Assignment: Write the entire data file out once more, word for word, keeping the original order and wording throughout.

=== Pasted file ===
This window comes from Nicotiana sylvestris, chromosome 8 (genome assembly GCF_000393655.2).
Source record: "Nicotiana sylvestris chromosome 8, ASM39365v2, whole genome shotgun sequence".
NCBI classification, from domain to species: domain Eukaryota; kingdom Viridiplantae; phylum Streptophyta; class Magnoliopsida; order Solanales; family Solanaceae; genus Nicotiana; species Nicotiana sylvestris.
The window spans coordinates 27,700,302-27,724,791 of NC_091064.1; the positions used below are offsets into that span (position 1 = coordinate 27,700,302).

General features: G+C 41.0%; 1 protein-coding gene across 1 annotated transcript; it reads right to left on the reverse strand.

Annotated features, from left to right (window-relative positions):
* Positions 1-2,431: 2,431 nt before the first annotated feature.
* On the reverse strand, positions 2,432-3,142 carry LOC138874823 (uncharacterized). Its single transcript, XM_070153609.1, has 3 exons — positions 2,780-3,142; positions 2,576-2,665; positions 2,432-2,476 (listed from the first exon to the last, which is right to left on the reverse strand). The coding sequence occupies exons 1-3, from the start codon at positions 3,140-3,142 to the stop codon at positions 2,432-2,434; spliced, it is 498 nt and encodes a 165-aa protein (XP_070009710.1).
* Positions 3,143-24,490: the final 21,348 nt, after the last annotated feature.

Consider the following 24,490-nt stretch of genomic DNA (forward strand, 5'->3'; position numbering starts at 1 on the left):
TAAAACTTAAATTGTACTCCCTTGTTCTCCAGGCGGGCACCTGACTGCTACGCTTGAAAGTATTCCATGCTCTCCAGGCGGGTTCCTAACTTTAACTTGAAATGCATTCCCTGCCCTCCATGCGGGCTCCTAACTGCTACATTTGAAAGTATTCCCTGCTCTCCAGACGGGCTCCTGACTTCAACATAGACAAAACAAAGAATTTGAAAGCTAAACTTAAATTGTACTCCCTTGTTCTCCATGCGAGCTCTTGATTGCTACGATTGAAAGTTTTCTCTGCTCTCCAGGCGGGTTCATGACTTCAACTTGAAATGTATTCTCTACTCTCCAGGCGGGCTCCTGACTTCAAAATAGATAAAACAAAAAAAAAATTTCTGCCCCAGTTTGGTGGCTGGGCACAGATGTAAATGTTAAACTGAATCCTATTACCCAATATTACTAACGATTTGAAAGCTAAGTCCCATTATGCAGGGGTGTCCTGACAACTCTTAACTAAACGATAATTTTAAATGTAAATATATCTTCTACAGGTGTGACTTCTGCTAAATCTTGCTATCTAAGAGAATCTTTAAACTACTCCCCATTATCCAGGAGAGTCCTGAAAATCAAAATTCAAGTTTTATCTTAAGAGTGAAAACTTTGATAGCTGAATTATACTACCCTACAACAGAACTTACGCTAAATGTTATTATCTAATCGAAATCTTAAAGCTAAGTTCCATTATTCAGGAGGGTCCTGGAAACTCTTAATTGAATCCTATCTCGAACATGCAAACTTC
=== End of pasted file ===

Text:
This window comes from Nicotiana sylvestris, chromosome 8 (genome assembly GCF_000393655.2).
Source record: "Nicotiana sylvestris chromosome 8, ASM39365v2, whole genome shotgun sequence".
NCBI classification, from domain to species: domain Eukaryota; kingdom Viridiplantae; phylum Streptophyta; class Magnoliopsida; order Solanales; family Solanaceae; genus Nicotiana; species Nicotiana sylvestris.
The window spans coordinates 27,700,302-27,724,791 of NC_091064.1; the positions used below are offsets into that span (position 1 = coordinate 27,700,302).

General features: G+C 41.0%; 1 protein-coding gene across 1 annotated transcript; it reads right to left on the reverse strand.

Annotated features, from left to right (window-relative positions):
* Positions 1-2,431: 2,431 nt before the first annotated feature.
* On the reverse strand, positions 2,432-3,142 carry LOC138874823 (uncharacterized). Its single transcript, XM_070153609.1, has 3 exons — positions 2,780-3,142; positions 2,576-2,665; positions 2,432-2,476 (listed from the first exon to the last, which is right to left on the reverse strand). The coding sequence occupies exons 1-3, from the start codon at positions 3,140-3,142 to the stop codon at positions 2,432-2,434; spliced, it is 498 nt and encodes a 165-aa protein (XP_070009710.1).
* Positions 3,143-24,490: the final 21,348 nt, after the last annotated feature.

Consider the following 24,490-nt stretch of genomic DNA (forward strand, 5'->3'; position numbering starts at 1 on the left):
TAAAACTTAAATTGTACTCCCTTGTTCTCCAGGCGGGCACCTGACTGCTACGCTTGAAAGTATTCCATGCTCTCCAGGCGGGTTCCTAACTTTAACTTGAAATGCATTCCCTGCCCTCCATGCGGGCTCCTAACTGCTACATTTGAAAGTATTCCCTGCTCTCCAGACGGGCTCCTGACTTCAACATAGACAAAACAAAGAATTTGAAAGCTAAACTTAAATTGTACTCCCTTGTTCTCCATGCGAGCTCTTGATTGCTACGATTGAAAGTTTTCTCTGCTCTCCAGGCGGGTTCATGACTTCAACTTGAAATGTATTCTCTACTCTCCAGGCGGGCTCCTGACTTCAAAATAGATAAAACAAAAAAAAAATTTCTGCCCCAGTTTGGTGGCTGGGCACAGATGTAAATGTTAAACTGAATCCTATTACCCAATATTACTAACGATTTGAAAGCTAAGTCCCATTATGCAGGGGTGTCCTGACAACTCTTAACTAAACGATAATTTTAAATGTAAATATATCTTCTACAGGTGTGACTTCTGCTAAATCTTGCTATCTAAGAGAATCTTTAAACTACTCCCCATTATCCAGGAGAGTCCTGAAAATCAAAATTCAAGTTTTATCTTAAGAGTGAAAACTTTGATAGCTGAATTATACTACCCTACAACAGAACTTACGCTAAATGTTATTATCTAATCGAAATCTTAAAGCTAAGTTCCATTATTCAGGAGGGTCCTGGAAACTCTTAATTGAATCCTATCTCGAACATGCAAACTTC